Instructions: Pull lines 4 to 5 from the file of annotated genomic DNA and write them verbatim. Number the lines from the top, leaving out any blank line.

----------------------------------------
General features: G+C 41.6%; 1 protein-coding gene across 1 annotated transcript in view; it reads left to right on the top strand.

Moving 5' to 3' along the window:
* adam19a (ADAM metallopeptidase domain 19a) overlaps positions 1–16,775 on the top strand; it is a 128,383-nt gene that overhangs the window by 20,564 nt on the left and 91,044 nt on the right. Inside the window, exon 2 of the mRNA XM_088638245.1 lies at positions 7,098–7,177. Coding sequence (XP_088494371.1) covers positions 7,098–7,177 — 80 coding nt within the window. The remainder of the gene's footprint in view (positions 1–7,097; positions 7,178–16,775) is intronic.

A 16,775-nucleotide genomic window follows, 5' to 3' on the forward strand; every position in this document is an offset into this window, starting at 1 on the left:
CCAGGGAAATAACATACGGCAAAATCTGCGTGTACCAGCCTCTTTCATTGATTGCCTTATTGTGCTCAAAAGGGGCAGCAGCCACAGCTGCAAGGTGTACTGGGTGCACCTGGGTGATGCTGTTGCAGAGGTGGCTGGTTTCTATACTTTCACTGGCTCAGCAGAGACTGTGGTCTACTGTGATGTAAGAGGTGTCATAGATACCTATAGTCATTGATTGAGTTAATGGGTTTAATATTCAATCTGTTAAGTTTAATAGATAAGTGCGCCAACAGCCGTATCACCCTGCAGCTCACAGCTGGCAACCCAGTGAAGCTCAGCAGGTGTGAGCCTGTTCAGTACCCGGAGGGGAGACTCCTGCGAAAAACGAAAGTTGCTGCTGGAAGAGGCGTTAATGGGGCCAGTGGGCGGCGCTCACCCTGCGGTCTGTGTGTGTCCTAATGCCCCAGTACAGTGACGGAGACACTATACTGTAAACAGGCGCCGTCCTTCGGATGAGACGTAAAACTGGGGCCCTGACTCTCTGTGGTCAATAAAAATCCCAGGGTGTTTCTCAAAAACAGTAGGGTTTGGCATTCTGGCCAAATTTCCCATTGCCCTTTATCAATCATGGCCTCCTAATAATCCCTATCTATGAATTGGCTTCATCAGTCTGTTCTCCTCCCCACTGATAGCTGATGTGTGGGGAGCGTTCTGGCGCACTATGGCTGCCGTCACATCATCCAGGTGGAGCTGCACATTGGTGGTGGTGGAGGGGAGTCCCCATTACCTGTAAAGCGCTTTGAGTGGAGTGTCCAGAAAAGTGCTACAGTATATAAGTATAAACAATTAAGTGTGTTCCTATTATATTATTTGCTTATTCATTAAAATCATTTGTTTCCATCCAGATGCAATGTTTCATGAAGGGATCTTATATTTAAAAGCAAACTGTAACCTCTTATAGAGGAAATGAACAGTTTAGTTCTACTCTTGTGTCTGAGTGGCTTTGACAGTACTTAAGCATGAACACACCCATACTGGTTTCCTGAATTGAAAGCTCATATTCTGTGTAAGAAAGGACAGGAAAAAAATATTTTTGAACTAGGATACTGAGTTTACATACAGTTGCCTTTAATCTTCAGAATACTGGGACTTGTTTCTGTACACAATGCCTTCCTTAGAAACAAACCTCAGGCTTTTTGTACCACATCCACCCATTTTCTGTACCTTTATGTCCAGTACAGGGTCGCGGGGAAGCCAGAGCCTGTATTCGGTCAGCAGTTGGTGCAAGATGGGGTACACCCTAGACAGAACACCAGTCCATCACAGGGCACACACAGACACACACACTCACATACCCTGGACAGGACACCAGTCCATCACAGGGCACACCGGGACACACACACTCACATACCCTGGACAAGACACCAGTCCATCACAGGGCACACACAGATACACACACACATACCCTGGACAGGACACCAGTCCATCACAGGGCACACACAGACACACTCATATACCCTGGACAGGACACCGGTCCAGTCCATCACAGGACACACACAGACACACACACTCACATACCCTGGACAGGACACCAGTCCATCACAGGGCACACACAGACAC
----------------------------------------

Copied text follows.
A 16,775-nucleotide genomic window follows, 5' to 3' on the forward strand; every position in this document is an offset into this window, starting at 1 on the left:
CCAGGGAAATAACATACGGCAAAATCTGCGTGTACCAGCCTCTTTCATTGATTGCCTTATTGTGCTCAAAAGGGGCAGCAGCCACAGCTGCAAGGTGTACTGGGTGCACCTGGGTGATGCTGTTGCAGAGGTGGCTGGTTTCTATACTTTCACTGGCTCAGCAGAGACTGTGGTCTACTGTGATGTAAGAGGTGTCATAGATACCTATAGTCATTGATTGAGTTAATGGGTTTAATATTCAATCTGTTAAGTTTAATAGATAAGTGCGCCAACAGCCGTATCACCCTGCAGCTCACAGCTGGCAACCCAGTGAAGCTCAGCAGGTGTGAGCCTGTTCAGTACCCGGAGGGGAGACTCCTGCGAAAAACGAAAGTTGCTGCTGGAAGAGGCGTTAATGGGGCCAGTGGGCGGCGCTCACCCTGCGGTCTGTGTGTGTCCTAATGCCCCAGTACAGTGACGGAGACACTATACTGTAAACAGGCGCCGTCCTTCGGATGAGACGTAAAACTGGGGCCCTGACTCTCTGTGGTCAATAAAAATCCCAGGGTGTTTCTCAAAAACAGTAGGGTTTGGCATTCTGGCCAAATTTCCCATTGCCCTTTATCAATCATGGCCTCCTAATAATCCCTATCTATGAATTGGCTTCATCAGTCTGTTCTCCTCCCCACTGATAGCTGATGTGTGGGGAGCGTTCTGGCGCACTATGGCTGCCGTCACATCATCCAGGTGGAGCTGCACATTGGTGGTGGTGGAGGGGAGTCCCCATTACCTGTAAAGCGCTTTGAGTGGAGTGTCCAGAAAAGTGCTACAGTATATAAGTATAAACAATTAAGTGTGTTCCTATTATATTATTTGCTTATTCATTAAAATCATTTGTTTCCATCCAGATGCAATGTTTCATGAAGGGATCTTATATTTAAAAGCAAACTGTAACCTCTTATAGAGGAAATGAACAGTTTAGTTCTACTCTTGTGTCTGAGTGGCTTTGACAGTACTTAAGCATGAACACACCCATACTGGTTTCCTGAATTGAAAGCTCATATTCTGTGTAAGAAAGGACAGGAAAAAAATATTTTTGAACTAGGATACTGAGTTTACATACAGTTGCCTTTAATCTTCAGAATACTGGGACTTGTTTCTGTACACAATGCCTTCCTTAGAAACAAACCTCAGGCTTTTTGTACCACATCCACCCATTTTCTGTACCTTTATGTCCAGTACAGGGTCGCGGGGAAGCCAGAGCCTGTATTCGGTCAGCAGTTGGTGCAAGATGGGGTACACCCTAGACAGAACACCAGTCCATCACAGGGCACACACAGACACACACACTCACATACCCTGGACAGGACACCAGTCCATCACAGGGCACACCGGGACACACACACTCACATACCCTGGACAAGACACCAGTCCATCACAGGGCACACACAGATACACACACACATACCCTGGACAGGACACCAGTCCATCACAGGGCACACACAGACACACTCATATACCCTGGACAGGACACCGGTCCAGTCCATCACAGGACACACACAGACACACACACTCACATACCCTGGACAGGACACCAGTCCATCACAGGGCACACACAGACAC